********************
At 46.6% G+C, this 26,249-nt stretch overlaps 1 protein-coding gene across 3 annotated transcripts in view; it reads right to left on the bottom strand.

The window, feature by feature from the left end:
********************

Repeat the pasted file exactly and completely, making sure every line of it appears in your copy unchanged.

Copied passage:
At 46.6% G+C, this 26,249-nt stretch overlaps 1 protein-coding gene across 3 annotated transcripts in view; it reads right to left on the bottom strand.

The window, feature by feature from the left end: